09/12/2009 - 10:51

Work starts on Civmec's $24m shed

09/12/2009 - 10:51

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Civmec Construction and Engineering has started construction of its $24 million fabrication facility at the Australian Marine Complex in Henderson, aimed at lifting the state's chances of winning larger contracts.

Work starts on Civmec's $24m shed

Civmec Construction and Engineering has started construction of its $24 million fabrication facility at the Australian Marine Complex in Henderson, aimed at lifting the state's chances of winning larger contracts.

Commerce Minister Troy Buswell today turned the first sod at the site, which will be the country's largest undercover fabrication hall, covering the size of two Australian Rules football ovals.

"Civmec's fabrication hall will enable the State to take advantage of opportunities that arise from projects such as Gorgon and Oakajee, as well as opportunities which result from the Defence White Paper published earlier this year," Mr Buswell said.

"The sheer size of the workshop will mean Western Australia will be able to compete for larger scale fabrication and module assembly tenders from the marine, defence, petroleum and resources industries.

"This investment is anticipated to provide 650 new jobs and a thousand more indirectly from new work that will be brought into the State."

Civmec's chief executive officer Jim Fitzgerald said the facility would meet the need for a one-stop-shop for large and small scale module assembly in WA.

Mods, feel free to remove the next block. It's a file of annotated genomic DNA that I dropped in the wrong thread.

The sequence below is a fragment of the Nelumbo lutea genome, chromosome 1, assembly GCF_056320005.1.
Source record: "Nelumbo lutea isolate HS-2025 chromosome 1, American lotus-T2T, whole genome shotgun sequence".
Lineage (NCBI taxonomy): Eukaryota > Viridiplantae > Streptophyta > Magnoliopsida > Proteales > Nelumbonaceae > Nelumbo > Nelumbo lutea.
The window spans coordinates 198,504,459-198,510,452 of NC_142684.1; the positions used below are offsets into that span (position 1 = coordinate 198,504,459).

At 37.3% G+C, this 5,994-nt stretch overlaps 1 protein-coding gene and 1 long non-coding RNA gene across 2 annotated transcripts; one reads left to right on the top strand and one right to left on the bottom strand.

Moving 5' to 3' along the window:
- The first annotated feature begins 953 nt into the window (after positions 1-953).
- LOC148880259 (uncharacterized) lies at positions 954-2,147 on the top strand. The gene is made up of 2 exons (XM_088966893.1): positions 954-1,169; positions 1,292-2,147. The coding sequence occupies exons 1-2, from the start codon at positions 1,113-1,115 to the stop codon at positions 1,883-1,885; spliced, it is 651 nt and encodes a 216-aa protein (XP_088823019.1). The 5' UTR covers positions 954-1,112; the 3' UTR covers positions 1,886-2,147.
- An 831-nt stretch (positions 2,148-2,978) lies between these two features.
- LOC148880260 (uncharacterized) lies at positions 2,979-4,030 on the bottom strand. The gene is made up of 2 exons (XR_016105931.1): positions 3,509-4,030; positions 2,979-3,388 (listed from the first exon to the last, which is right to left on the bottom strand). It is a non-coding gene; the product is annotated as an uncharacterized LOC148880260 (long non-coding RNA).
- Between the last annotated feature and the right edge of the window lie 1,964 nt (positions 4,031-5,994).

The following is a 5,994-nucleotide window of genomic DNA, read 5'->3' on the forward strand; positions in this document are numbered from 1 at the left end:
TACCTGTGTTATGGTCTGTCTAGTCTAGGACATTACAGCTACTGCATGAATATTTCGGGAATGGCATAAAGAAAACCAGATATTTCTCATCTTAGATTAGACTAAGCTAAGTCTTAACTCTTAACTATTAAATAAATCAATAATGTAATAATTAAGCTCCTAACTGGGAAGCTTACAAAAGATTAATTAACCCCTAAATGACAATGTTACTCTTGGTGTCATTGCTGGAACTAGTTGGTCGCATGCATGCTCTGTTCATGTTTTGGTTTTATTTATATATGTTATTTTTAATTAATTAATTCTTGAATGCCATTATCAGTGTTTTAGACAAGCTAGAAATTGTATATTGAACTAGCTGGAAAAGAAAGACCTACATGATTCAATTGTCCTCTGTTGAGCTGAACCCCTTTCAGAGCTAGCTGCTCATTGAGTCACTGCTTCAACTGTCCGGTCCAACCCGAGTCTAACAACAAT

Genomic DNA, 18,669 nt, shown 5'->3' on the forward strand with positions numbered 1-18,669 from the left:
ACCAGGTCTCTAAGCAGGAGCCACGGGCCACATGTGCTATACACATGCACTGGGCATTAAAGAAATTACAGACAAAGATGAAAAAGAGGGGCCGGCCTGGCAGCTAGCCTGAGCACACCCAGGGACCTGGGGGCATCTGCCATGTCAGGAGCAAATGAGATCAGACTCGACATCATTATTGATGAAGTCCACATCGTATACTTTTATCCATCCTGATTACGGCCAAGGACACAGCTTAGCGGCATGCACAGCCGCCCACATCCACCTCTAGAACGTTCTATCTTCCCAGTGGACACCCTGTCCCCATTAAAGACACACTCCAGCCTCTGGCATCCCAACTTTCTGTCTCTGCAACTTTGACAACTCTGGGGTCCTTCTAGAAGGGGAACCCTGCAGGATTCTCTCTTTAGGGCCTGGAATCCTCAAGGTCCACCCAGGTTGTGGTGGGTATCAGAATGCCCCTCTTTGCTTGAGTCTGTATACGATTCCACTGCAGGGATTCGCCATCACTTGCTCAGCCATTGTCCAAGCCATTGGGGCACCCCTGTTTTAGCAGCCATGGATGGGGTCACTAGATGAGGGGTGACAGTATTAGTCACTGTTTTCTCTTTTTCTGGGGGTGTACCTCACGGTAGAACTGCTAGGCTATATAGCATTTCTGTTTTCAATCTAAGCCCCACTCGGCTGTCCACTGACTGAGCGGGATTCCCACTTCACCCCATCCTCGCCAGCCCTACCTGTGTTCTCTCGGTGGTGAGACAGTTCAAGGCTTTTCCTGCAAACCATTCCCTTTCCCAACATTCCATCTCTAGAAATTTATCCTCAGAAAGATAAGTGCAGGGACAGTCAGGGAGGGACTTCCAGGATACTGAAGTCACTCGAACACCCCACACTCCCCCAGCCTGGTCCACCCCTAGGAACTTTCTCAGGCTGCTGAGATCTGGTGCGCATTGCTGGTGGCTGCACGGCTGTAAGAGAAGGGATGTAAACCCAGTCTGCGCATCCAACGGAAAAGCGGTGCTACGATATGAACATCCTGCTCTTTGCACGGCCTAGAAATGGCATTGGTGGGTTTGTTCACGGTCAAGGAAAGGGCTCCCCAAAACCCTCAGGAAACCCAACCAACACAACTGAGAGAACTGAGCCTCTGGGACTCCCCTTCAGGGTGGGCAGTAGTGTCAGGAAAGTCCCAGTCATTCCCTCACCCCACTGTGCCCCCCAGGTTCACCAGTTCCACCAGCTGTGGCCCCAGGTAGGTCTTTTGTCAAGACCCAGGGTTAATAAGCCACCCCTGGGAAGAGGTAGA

"We are excited by the opportunities this workshop will create for the State, which will be up and running in time for the Gorgon Project," he said.

The workshop is anticipated to be completed by the end of next year, with completion of the office approximately 12 months later.

Civmec was previously a subsidiary of VDM Group before it was sold to Ballymount Enterprises for $2.3 million in July.

VDM retained Civmec's intellectual property and continued it under another subsidiary, Wylie and Skene.

The Australian Manufacturers Workers' Union today welcomed the start of $24 million facility, and also called on the state government to maximise the development of skills to ensure the full construction of projects happens locall and not overseas.

"Colin Barnett has promised that every workshop on the Kwinana strip will be full as a result of the Gorgon Project, but the reality is that the majority of the fabrication of these new projects will be done overseas with only the finally assembly occurring in Australia," AMWU state secretary Steve McCartney.

"Troy Buswell's admission that the new shed will be for 'module assembly' proves that the much of the work will be done offshore and not in the workshops of Kwinana.

"The State Government's announcement proves yet again that the promised jobs in local manufacturing and fabrication are yet to eventuate."

"It's a travesty that the Government is not doing more to encourage companies to build their projects locally."

STANDING BY BUSINESS. TRUSTED BY BUSINESS.

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